Ashley Warren had been in Albania for work for about a week when she realized it: She was really, really thirsty — and nobody else around her seemed to be.
Like many Americans, Ms. Warren carried a water bottle around with her wherever she went, but she noticed that none of her European colleagues did. When they went out for meals, they all drank roughly the same amount of wine or espresso, she recalled, but Ms. Warren, 32, was always the one hogging the table’s water.
In an April TikTok video, she posed “a serious question” to the entire continent of Europe: “Why are you all not more thirsty?”
“I just thought it was funny,” Ms. Warren, a native of Washington, D.C., who has lived and worked in several different European countries, said in an interview. “My colleagues even started noticing and joking around, calling me a fish or a frog because they didn’t need to consume as much water as I did.”
The video set off a spirited debate that’s still plugging along three months later. After three years of pandemic travel restrictions, American tourists are flooding cities like Paris, Venice and Athens in record numbers this summer, and their presence has spawned dozens of TikToks complaining about how little water the locals seem to drink. The cups at cafes are like thimbles, they argue; tap water isn’t immediately offered at every restaurant; and how, they wonder, do Europeans drink so much espresso and never feel dehydrated?
One popular TikTok, which has more than 1.4 million likes, shows three American tourists in Barcelona guzzling from giant bottles, with this caption: “Us the moment we can find water because Europeans don’t believe in water.”
Many Europeans have expressed amusement at the trend: “as a european it’s been so much fun watching the internet theorize on whether we regularly drink water or not,” the Dutch influencer Cindy Kimberly tweeted. Others are quick to call out what they see as a lazy generalization: “Europe,” one commenter deadpanned, “the big country where none of us drink water.” Americans who can’t find water, Europeans argue, simply don’t know how to ask for it or where to look.
Or perhaps Americans are actually drinking too much water. Ms. Warren’s in-laws, who are Bulgarian, have wondered whether she was sick after seeing how much water she drank while visiting. “They’re like, ‘You get water from the tomatoes and cucumbers,’” Ms. Warren said. “Well, not enough for this lady.”
At one point or another, most Americans have heard that they should drink about eight glasses of water a day to stay hydrated. Specifically, the National Academy of Medicine recommends 13 cups (104 ounces) a day for men and nine cups (72 ounces) for women, though how much water you actually need depends on factors including your environment, lifestyle and weight.
But the recommended amount of water consumption in the United States is still higher than that of many other European countries. In France, for example, it’s 1.5 to 2 liters a day (about 53 to 70 ounces) and in Italy, it’s slightly more.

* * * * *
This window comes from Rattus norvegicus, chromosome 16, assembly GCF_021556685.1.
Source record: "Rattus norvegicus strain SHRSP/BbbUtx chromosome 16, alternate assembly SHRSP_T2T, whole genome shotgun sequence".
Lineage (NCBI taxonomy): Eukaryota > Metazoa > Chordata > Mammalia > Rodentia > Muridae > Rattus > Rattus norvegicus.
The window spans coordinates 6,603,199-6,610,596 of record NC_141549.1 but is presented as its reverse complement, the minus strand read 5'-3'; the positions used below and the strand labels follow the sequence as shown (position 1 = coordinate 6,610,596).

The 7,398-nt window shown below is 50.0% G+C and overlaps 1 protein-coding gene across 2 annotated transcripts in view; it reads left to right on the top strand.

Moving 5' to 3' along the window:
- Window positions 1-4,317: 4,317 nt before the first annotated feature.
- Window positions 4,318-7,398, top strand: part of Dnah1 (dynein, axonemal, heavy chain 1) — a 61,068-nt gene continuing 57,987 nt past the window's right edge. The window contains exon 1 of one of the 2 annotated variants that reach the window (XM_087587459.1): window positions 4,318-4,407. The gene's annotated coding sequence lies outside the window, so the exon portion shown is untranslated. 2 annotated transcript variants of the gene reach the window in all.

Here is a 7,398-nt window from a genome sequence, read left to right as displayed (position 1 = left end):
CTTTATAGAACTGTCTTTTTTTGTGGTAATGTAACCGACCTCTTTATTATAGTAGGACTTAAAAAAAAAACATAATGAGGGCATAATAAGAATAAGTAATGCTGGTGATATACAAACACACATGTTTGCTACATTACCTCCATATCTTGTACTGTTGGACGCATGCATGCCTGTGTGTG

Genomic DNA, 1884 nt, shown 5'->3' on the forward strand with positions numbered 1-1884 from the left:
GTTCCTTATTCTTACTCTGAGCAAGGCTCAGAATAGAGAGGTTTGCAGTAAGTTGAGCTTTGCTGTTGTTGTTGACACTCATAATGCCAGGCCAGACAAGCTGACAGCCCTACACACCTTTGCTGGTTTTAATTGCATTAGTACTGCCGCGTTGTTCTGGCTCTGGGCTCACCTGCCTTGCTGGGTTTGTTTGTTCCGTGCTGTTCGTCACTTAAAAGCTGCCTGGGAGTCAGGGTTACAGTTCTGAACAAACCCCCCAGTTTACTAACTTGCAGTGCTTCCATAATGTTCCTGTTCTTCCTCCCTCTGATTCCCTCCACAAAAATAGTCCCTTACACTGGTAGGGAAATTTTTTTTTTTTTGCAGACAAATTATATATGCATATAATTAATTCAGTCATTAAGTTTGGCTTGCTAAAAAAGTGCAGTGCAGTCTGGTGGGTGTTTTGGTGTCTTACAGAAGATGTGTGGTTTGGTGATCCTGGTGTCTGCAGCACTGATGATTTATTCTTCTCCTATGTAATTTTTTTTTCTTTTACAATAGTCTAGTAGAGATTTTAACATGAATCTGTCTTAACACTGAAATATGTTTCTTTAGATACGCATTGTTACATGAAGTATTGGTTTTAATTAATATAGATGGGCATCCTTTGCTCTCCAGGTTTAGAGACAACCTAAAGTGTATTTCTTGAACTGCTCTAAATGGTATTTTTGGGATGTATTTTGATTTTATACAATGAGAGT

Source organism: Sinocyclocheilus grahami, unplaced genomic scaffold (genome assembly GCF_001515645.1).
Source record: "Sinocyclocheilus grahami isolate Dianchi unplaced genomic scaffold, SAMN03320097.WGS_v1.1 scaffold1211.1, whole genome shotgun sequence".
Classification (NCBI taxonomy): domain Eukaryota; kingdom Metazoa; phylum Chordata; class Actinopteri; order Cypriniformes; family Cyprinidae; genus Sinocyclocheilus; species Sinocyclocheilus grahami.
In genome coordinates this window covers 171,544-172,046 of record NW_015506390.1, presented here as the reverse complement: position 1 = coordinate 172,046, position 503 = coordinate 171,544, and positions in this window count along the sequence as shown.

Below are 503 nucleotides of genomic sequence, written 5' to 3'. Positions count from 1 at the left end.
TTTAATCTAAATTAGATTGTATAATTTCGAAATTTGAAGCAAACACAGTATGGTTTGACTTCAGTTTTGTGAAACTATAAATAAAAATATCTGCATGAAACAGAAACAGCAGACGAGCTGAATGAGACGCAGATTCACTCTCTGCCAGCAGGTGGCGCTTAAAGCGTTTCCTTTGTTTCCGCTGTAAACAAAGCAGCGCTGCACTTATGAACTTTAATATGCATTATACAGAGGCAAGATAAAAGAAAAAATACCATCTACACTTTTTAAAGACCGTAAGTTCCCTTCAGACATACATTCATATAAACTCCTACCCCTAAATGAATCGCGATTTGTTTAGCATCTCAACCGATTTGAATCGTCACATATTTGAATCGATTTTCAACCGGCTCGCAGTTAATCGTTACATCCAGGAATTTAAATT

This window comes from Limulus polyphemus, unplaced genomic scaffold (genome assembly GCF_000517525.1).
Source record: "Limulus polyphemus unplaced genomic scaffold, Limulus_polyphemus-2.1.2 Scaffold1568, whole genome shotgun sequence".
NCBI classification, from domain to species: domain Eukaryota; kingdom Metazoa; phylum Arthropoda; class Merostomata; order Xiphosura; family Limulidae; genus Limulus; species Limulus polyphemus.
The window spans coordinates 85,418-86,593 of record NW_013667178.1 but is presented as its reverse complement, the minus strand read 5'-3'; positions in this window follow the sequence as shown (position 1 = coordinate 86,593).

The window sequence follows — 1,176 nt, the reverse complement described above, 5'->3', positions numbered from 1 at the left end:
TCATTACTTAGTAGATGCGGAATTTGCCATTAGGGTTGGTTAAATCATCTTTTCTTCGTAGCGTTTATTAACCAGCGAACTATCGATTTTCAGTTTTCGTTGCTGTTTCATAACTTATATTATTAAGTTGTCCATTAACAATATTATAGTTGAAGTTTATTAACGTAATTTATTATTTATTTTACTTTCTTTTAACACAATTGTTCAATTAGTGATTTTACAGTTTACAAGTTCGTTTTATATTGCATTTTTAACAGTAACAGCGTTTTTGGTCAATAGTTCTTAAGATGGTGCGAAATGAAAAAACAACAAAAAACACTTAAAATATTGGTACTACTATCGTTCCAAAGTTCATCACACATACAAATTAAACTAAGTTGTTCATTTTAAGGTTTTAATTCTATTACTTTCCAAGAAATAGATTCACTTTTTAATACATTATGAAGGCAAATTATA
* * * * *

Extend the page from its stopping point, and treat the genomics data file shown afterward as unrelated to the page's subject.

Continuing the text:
According to Jodi Stookey, a nutrition epidemiologist who specializes in hydration, it’s difficult to measure how much water people are actually drinking, and how much their bodies need because Europe and the United States use different methods to measure water consumption. Dr. Stookey got her start in hydration after moving to London, where she pursued a master’s degree in nutrition. During her time there, she ate “like a local,” consuming a lot of fried and salty food and alcoholic beverages.
“I was just so thirsty,” Dr. Stookey recalled of her time living in Europe. “I was dreaming about water.” That thirst is what got her interested in hydration in the first place. Still, even after years of research into the topic, “we don’t have the right data sets,” she said. “So we’re still trying to define what hydration means.”
Yet the scientific uncertainty over hydration hasn’t prevented Americans from applying a moralistic lens to water consumption. It seems that not even a bodily need like thirst is exempt from the American culture of excess. Americans buy status water bottles to carry around like fashion accessories and enter their daily water consumption into fitness-tracking apps. Many even brag about how much water they drink every day, as if the simple act of hydrating is worthy of praise.
“Americans have this mind-set of, they’re not just drinking water, they’re competitively drinking water,” said Amanda Rollins, an American who has lived in Paris for the past six years. “I feel like everything that Americans do, we turn into a competition.”
“A French person would never walk up to another French person and be like, ‘Hey bro, I just finished a liter of water,’” Ms. Rollins added. “That would be the weirdest thing in the entire world.”
Martin Riese, a professional “water sommelier” whose TikToks ranking water brands and explaining the intricacies of hydration have earned him more than half a million followers, said that ostentatious water drinking was “classic America.”
Mr. Riese, who was born in Germany but lives in Los Angeles, sees a stark difference in the culture around water in Europe compared with the United States. “In Europe, we don’t sleep with our water bottles next to our beds,” he said. “It’s not like we’re dehydrated, we just have a more balanced diet, and therefore our diet already provides us with a lot of liquids.”
“This idea of ‘I need to have my bottle of water with me’ has been created by water companies because they want to sell you water,” Mr. Riese added.
Ms. Warren, whose TikTok helped kick-start the trend, said she had heard all the arguments before — that European diets and mineral waters are more hydrating — but she wasn’t buying it. “I lived in Spain for three years, and I never got my thirst calibrated,” she said. “The whole time I just felt thirstier.”